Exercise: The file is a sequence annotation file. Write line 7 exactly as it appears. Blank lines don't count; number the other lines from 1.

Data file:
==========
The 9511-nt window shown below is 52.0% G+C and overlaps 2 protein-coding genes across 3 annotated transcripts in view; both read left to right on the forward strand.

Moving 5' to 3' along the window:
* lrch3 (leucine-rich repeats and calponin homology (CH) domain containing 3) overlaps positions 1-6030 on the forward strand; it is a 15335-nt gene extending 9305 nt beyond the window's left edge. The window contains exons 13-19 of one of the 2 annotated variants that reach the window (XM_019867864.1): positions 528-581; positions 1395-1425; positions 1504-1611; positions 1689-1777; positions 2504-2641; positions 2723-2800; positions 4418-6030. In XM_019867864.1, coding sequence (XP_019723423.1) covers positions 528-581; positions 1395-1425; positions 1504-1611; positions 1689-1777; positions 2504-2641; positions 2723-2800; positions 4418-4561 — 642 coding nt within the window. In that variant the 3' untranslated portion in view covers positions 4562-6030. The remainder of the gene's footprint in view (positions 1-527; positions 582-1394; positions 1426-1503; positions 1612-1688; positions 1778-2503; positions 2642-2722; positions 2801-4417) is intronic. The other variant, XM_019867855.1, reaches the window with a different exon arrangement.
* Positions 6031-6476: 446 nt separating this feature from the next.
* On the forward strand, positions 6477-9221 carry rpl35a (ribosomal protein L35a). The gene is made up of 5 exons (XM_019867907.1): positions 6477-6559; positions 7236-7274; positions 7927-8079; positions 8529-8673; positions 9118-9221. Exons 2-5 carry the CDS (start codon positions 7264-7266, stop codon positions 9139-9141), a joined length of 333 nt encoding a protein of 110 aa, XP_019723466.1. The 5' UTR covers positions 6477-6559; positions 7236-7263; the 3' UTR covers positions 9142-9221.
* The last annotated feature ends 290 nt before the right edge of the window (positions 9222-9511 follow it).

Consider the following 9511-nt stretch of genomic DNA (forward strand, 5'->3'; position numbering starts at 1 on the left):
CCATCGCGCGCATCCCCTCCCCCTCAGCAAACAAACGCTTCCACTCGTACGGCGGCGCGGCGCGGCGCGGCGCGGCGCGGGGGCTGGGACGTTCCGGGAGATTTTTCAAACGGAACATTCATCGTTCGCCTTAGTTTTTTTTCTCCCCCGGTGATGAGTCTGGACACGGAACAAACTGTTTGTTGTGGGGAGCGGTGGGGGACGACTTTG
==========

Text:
Consider the following 9511-nt stretch of genomic DNA (forward strand, 5'->3'; position numbering starts at 1 on the left):